It’s really exciting to be out here finally building a blog and a Facebook page… and for those of you who have been patient with me not doing anything… well, here goes.
I feel like creating a life out here on-line is like being suspended in Space. Kind of like being alive. Like we are all suspended here in space connected through a deep inner connection to Source… and kind of pretending that we’re not. We seem to forget about our connection to Source at every sound. Somehow I feel that many of us keep thinking that life is all just us bumping into each other down here on planet earth. Then sometimes we re-member that there’s more to life than that.
So… what I choose to do with this page is to share my Truth with you. People ask me about my life all the time… and as I look back I can see that it has been adventurous (to say the least), fun, harrowing, deeply moving, sometimes overwhelmingly scary, disappointing and tremendously rich. Just like a good movie. Yeeehawww!
The days go by… they are very busy and I literally forget to share with anyone what’s going on, wondering why in the world anyone would find it interesting.
I promise I won’t photograph plates of food and tell you what I’m eating each day… however… lots of interesting things are going on and it will be fun to share the fun of it all… as well as some of my insights as we go along.
So… this last weekend was HUGE. Two 14-hour days taking a training seminar with Joel Bauer. It was pretty spectacular. When I got back on Sunday night I was led to take screenshots of my very first EVER job in TV – Ironsides! with Raymond Burr. It was 1971. It got me my SAG (Screen Actors Guild) card. That cost me $280 (it’s thousands now), and I got paid a whopping $250 for my SAG contract.
I’m enclosing a photo of the screen that I took with my iPhone — as I couldn’t figure out how to snap a screenshot.
Raymond Burr was amazing, kind, thoughtful. I really liked him. I had only 2 scenes and a line or two in each. I marveled at how thin and beautiful Vera Miles was. And I remembered my lines… had to do my close up with a script girl who was completely devoid of emotion. Whew! It was exciting and scary and done at Universal Studios in Hollywood.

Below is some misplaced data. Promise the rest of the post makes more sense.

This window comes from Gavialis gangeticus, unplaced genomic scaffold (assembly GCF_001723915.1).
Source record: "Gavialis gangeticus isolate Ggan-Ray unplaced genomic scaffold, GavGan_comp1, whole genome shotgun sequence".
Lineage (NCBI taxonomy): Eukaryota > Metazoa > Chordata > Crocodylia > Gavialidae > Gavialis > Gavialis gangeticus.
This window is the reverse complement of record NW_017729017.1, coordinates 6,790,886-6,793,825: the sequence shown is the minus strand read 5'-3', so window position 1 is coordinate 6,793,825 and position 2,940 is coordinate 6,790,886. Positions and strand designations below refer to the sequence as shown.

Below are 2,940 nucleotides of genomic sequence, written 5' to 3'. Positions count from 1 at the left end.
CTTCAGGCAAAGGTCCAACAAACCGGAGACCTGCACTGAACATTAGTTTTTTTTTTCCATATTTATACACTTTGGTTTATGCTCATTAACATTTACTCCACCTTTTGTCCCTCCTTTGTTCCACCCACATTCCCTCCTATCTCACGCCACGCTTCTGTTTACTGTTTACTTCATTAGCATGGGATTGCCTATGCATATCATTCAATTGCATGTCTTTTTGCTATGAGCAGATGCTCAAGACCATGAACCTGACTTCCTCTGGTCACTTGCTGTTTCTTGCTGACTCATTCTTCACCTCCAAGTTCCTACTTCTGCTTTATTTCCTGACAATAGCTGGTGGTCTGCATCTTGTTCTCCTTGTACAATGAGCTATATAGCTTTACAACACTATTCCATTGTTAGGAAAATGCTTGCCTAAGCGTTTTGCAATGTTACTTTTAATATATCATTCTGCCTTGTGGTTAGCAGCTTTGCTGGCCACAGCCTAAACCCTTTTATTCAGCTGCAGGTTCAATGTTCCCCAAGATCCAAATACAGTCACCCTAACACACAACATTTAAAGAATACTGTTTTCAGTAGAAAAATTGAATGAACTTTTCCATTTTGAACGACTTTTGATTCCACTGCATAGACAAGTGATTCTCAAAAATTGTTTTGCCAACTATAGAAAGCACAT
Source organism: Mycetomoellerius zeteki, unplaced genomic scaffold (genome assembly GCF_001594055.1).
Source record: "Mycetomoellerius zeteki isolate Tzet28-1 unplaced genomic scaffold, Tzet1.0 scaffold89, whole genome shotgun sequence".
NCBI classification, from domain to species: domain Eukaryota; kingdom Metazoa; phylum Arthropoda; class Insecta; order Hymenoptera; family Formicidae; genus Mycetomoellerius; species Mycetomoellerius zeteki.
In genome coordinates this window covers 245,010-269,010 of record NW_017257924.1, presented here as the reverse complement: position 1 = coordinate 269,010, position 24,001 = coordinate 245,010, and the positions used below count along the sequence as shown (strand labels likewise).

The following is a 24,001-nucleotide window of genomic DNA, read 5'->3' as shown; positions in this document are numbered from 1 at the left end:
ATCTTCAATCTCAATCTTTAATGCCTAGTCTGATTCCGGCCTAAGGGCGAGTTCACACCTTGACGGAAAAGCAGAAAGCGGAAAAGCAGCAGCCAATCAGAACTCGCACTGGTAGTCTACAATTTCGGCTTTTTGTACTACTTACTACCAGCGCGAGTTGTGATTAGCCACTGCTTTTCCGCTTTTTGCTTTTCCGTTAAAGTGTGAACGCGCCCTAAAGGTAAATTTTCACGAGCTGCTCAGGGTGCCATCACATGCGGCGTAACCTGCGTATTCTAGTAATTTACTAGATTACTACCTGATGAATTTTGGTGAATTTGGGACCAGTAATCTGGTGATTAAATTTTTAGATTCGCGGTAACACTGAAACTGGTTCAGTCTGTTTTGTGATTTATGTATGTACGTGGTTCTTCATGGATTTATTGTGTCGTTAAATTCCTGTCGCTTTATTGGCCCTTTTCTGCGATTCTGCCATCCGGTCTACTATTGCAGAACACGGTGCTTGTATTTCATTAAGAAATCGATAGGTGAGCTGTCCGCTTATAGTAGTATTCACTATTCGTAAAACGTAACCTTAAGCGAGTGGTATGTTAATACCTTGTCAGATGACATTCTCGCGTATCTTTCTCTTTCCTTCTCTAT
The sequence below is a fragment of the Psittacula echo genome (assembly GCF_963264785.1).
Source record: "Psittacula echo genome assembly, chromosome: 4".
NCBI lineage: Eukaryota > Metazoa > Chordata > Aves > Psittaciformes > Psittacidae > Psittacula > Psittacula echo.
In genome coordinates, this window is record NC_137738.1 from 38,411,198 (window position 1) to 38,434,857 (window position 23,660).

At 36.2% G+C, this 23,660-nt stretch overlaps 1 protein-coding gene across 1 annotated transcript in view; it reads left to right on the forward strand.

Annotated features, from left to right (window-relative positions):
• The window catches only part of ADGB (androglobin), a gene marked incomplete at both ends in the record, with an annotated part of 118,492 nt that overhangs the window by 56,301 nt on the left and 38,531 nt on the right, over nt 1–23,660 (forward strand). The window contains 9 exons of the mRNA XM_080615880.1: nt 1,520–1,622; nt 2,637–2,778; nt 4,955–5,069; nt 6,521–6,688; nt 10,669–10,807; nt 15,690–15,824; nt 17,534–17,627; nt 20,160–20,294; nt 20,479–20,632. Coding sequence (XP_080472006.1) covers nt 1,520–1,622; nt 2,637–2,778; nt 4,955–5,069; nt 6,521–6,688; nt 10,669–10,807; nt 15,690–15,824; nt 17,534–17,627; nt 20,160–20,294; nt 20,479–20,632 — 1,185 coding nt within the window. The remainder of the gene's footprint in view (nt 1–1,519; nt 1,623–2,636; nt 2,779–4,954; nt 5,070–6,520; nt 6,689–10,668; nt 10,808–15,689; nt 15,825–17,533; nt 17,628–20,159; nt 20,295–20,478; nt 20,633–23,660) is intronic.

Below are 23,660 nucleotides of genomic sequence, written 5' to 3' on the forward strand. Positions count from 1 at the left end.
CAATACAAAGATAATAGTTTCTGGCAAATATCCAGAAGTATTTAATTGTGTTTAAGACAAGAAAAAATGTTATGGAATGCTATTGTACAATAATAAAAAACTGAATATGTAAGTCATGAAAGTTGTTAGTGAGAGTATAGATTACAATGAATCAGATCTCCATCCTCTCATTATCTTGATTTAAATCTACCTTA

I did a number of shows at Universal Studios and went on plenty of auditions there. I also hung out at the Commissary having lunch and meeting people — that was when a person could actually walk on the lot, wave to the guard and have him nod and wave you through.
This was about the time that Steven Spielberg was walking onto the Universal lot with a briefcase filled with a sandwich and a candy bar and planting himself in an empty trailer on the backlot. He was a kid. He wasn’t “Steven Spielberg” yet. I saw him all the time.
I would also see Lew Wasserman (head of Universal at the time) eating lunch at a nearby table in the commissary putting together this crazy thing he called Universal Studios Theme Park. What was he doing… trying to build a theme park in the middle of Los Angeles? I was young and just wanting a job as an actress. I couldn’t see the vision that Lew Wasserman saw. !! That was before Universal City Walk was even a glimmer in the Theme Park’s eye.
Amazing thing… I’d be walking around the lot and the open buses filled with people on the tour would stop and a guy on a megaphone would be pointing out which soundstage was shooting which series… and which star or famous costume designer resided in which bungalow. It was all in a normal days work.
One day I actually went on the Theme Park ride… just for the fun of it. In the theme park there were a bunch of actors dressed up as cowboys doing a “shoot-out” on a movie set for a group of people on bleachers. I knew one of the “cowboys.” It was just “business as usual” … Really fun, a good job for some fellow actors… but just a stop-gap on the way to getting a starring role in a movie or a series (the actor’s dream.) When I took the tram around the studio listening to the guy with the megaphone… they stopped at all the soundstages that I traversed in and out of all the time. I never went on the tram again, because at that time it was easy to get onto a sound stage, meet the crew and the actors. What a different world it was than now. To get onto a studio lot today you have to be on a hoity-toity list, go through metal detectors, make sure you don’t have a camera, give them the deed to your house… (just kidding)… it’s difficult. Like going through an airport.
I had no vision of what Universal Studios Theme Park was to become. And nobody knew what Steven Spielberg was to become. He was a great guy who came to work with his Cocker Spaniel. I remember going into his office one day (after he had done a few movies and started to make his mark) and I met his dog. I thought, “How cool!” … this guy is down to earth… he brings his dog to work.
More memories, photos and insights are coming. Even though life is still as exciting as ever… or even more so… this time I’ve been asked to start writing it down. It will be fun.